By Daljit Paul, Head of Services, Networks First
Businesses often have a standardised approach to security policies. Most policies are put in place and then not touched or updated until either a breach is discovered or when there is a compliancy factor such as ISO27001 or Payment Card Industry Security Standard brought in by the business. The reality is that cyber criminals who are determined to access data or systems are continually finding ways to circumnavigate processes, policies and the prevention methods that are in place.
Businesses need to look continuously at both the internal and external threat of IT fraudsters and the accessibility of the information they want to target. This could be external hackers conducting toll fraud or accessing systems to charge up prepaid cards for resale or employees taking copies of privileged, competitive information such as customer records or contract information.
Big brand names, with big IT budgets, have their IT teams regularly advising customers of security breaches and fraud threats. If companies like Ebay, Paypal or Subway are exposed, smaller organisations must also take action to reduce risks.
There are specific steps that Network Managers, Network Administrators and IT Teams need to undertake to keep on top of the constant and continuous threat of IT fraud.
Network Penetration Testing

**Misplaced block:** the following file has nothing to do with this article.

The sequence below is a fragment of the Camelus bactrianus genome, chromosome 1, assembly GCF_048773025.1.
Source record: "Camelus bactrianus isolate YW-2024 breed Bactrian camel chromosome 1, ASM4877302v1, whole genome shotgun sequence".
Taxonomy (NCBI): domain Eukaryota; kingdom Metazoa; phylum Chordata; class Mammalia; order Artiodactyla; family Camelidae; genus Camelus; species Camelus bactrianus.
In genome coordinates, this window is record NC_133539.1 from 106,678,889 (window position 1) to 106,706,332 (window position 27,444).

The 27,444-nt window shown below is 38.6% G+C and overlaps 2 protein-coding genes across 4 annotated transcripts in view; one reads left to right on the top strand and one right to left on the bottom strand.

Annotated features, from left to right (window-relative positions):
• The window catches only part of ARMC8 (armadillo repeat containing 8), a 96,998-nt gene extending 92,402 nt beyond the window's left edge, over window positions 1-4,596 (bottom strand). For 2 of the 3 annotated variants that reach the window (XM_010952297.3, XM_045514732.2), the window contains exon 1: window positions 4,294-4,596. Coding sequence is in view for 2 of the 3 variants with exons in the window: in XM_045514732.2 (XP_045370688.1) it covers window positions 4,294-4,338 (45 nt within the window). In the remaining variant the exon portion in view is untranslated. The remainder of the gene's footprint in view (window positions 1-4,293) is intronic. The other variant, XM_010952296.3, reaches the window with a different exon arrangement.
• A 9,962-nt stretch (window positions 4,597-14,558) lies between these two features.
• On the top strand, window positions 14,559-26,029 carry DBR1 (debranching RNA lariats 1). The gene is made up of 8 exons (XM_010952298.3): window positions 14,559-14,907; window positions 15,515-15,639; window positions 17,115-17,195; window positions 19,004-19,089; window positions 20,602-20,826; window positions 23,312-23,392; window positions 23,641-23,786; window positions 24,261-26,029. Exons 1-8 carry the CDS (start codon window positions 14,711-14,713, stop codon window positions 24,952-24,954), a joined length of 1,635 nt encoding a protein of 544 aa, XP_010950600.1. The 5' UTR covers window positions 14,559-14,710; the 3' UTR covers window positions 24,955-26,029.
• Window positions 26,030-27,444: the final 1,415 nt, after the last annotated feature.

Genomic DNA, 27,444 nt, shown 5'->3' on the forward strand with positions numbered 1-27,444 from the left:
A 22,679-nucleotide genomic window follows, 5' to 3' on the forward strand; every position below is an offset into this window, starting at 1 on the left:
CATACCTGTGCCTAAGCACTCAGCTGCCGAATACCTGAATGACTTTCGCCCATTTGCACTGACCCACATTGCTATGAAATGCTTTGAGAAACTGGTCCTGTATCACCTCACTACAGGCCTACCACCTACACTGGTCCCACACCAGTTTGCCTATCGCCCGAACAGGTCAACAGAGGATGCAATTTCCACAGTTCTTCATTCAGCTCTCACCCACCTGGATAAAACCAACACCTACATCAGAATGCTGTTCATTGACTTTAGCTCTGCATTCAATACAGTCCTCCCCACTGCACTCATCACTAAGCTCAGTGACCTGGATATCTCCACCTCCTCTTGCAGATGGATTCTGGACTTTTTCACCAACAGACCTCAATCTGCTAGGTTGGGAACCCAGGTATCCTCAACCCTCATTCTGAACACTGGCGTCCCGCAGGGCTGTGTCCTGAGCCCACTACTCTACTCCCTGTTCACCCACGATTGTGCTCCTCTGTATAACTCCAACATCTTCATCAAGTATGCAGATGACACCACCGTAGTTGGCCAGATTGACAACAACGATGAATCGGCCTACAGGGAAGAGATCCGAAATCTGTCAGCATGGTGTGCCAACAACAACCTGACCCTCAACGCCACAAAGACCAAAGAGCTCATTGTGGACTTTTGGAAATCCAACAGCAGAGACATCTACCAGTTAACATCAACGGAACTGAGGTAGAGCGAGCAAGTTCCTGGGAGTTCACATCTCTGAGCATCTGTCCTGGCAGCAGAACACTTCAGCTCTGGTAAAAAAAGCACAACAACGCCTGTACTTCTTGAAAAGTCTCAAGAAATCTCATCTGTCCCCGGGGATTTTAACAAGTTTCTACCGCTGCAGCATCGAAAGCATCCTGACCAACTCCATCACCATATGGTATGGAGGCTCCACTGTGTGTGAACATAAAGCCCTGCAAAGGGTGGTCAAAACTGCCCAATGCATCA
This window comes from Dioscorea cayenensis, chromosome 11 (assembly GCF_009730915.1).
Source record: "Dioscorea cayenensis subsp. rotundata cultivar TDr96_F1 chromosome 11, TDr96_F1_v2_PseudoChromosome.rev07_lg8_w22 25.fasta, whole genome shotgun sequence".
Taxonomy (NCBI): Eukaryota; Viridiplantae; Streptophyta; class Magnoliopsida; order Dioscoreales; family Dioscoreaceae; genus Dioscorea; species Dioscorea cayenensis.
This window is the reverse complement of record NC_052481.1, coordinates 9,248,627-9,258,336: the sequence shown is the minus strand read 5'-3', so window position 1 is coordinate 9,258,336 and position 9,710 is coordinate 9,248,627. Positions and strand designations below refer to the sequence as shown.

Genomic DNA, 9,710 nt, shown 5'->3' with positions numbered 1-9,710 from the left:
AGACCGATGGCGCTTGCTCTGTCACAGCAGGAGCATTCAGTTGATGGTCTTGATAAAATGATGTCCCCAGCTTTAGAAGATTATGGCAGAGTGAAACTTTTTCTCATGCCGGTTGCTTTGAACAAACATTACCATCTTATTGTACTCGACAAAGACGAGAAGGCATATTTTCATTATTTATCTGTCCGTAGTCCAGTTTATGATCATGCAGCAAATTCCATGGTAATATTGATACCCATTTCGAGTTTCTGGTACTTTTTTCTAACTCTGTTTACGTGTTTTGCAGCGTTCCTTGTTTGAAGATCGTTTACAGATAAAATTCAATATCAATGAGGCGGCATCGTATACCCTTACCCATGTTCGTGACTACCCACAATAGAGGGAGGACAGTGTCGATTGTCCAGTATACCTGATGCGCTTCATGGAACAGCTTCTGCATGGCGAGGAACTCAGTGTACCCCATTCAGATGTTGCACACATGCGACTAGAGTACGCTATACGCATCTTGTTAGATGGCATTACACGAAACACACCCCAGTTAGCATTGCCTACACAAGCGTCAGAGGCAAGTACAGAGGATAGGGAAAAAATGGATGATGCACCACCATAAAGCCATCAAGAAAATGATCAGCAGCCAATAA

Network penetration testing is one way to assess the vulnerabilities organisations face, but in many instances it happens just once a year based on compliancy requirements. This can then leave businesses exposed for long periods of time as any changes to network configuration or updates to software can lead to new and previously unknown vulnerabilities being introduced into the network - therefore, effectively rendering the annual vulnerability assessment invalid.
If organisations perform penetration testing or vulnerability assessments on a more frequent basis, for example quarterly, it will reduce the time of exposure. On completion of these assessments, businesses will be able to understand the level of risk posed by vulnerabilities and allow them to make decisions on the priority and the planning of any corrective actions.
Research has shown that many common security breaches of networks result from quite simple administrative errors, for example, having standard passwords for all network devices, or not changing network device passwords on a regular basis.
To ensure security, passwords on networking devices need to be changed every time a member of staff - with access to networking devices - leaves the organisation. This task is often forgotten about due the invisible nature of the network and the administration overhead of changing the passwords.
Software running on networking hardware can sometimes contain security vulnerabilities that leave open the potential exploitation by external and internal attackers. However, ensuring software levels are up to date is often a lower priority for network managers as live projects and day to day support activities consume their time. In addition, upgrades are often required to be completed at unsociable hours or weekends, making it an undesirable task for network managers. Organisations can reduce the risk associated with security vulnerabilities by ensuring that the software running on the networking hardware is current.
User access empowers IT users’ access to the computer systems and information that is required to carry out their role. The shift in working practices from only desktop to mobile has increased the workload of the IT team who now have to administer the access of multiple devices for each user.